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Genetic Mutation Found to Cause Severe COVID-19 Symptoms in Individuals

By HospiMedica International staff writers
Posted on 28 Jul 2020
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Researchers have identified the gene TLR7 as an essential player in the immune response against SARS-CoV-2, suggesting that genetic factors play a key role in compromising the immune system of COVID-19 patients.

The finding with potentially major consequences for understanding and possibly treatment of COVID-19 was made by researchers at the Radboud University Medical Center (Nijmegen, The Netherlands), based on their observation of two pairs of previously healthy young brothers from two families which required mechanical ventilation at the intensive care unit (ICU) in rapid succession. During the wave of COVID-19 patients that flooded Dutch hospitals in the first half of 2020, two young brothers became seriously ill with the SARS-CoV-2 virus and had to be mechanically ventilated in the ICU. One of them died from the consequences of the infection, while the other recovered. The severe course of disease in otherwise healthy young brothers was a relatively rare occurrence, especially because the virus mainly affects the elderly. This observation triggered an investigation into why these two young brothers were so severely affected.

All genes (collectively called the exome) of both brothers were sequenced, after which the investigators combed through the data searching for a possible shared cause. Their search quickly revealed mutations in the gene encoding for the Toll-like receptor 7, TLR7 for short. A few letters were missing in the genetic code of the TLR7 gene, as a result of which, the code could not be read properly and hardly any TLR7 protein was produced. The researchers then came across another pair of brothers who had fallen seriously ill with COVID-19, both of whom were also under 35 years of age and admitted in the ICU for mechanical ventilation. An investigation of the genetic code of the two brothers revealed a single spelling mistake of one DNA-letter of the TRL7 gene that led to insufficient production of functional TLR7 protein.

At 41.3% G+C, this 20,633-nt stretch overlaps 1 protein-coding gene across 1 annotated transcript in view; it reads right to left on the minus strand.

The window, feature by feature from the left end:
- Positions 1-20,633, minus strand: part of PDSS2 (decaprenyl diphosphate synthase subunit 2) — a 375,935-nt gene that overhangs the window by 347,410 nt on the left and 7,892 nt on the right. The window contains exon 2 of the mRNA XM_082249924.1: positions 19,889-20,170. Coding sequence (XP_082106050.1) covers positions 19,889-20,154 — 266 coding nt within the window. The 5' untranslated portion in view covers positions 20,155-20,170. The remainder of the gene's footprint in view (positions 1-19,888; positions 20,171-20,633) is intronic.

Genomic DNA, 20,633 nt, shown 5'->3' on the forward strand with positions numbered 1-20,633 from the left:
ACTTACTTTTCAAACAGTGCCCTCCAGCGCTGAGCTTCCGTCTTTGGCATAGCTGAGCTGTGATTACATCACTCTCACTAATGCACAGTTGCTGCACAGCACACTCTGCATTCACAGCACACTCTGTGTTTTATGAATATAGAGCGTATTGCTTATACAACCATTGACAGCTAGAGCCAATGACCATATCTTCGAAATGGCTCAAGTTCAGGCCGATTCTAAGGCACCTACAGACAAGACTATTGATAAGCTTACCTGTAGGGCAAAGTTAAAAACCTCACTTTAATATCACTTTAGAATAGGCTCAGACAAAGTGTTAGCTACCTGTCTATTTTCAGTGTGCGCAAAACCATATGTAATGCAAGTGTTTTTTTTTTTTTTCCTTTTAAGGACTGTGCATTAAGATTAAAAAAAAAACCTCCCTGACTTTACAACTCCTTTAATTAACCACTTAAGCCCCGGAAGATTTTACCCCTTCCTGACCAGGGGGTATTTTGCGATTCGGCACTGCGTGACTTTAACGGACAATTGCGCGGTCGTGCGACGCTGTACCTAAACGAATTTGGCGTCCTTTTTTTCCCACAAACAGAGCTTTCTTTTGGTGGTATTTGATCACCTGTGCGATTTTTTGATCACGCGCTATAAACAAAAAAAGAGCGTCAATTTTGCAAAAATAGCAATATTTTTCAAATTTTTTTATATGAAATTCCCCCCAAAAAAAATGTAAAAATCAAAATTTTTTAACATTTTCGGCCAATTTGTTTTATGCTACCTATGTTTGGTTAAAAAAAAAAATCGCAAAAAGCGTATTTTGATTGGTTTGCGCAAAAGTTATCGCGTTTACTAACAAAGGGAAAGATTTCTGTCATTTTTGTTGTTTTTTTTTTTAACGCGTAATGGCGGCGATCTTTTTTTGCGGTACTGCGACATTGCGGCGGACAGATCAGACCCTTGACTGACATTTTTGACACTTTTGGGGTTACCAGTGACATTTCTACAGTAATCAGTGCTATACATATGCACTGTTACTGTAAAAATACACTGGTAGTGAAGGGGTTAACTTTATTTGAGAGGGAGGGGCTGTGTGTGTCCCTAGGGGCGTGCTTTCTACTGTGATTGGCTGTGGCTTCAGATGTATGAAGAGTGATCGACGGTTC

“TLR7 function has so far never been associated with an inborn error of immunity. But unexpectedly we now have an indication that TLR7 is essential for protection from this coronavirus,” said geneticist Alexander Hoischen. “So it seems that the virus can replicate undisturbed because the immune system does not get a message that the virus has invaded. Because TLR7, which must identify the intruder and subsequently activate the defense, is hardly present. That could be the reason for the severity of the disease in these brothers.”

“Once activated, TLR7 triggers the production of so-called interferons, signaling proteins that are essential in the defense against virus infections," said Van der Made who has investigated the consequences of improper functioning of the TLR7 receptor. “This immune response is perhaps all the more important in the fight against the SARS-CoV-2 virus, because we know from the literature that the virus has tricks to reduce the production of interferons by immune cells. When we mimic an infection with the coronavirus, we see that immune cells of the patients without properly functioning TLR7 hardly respond, and that minimal amounts of interferons are produced. These tests make it clear that the virus appears to have free rein in people without properly functioning TLR7 because it (the virus) is not recognized by the immune system.”

"This discovery not only provides us with more insight into the fundamental workings of the immune system, but it may also have important consequences for the treatment of severely ill COVID-19 patients," said Frank van de Veerdonk, immunologist and infectiologist. "The substance interferon can be given as a therapy. It is currently being investigated whether administering interferon in COVID-19 can indeed help."

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Radboud University Medical Center

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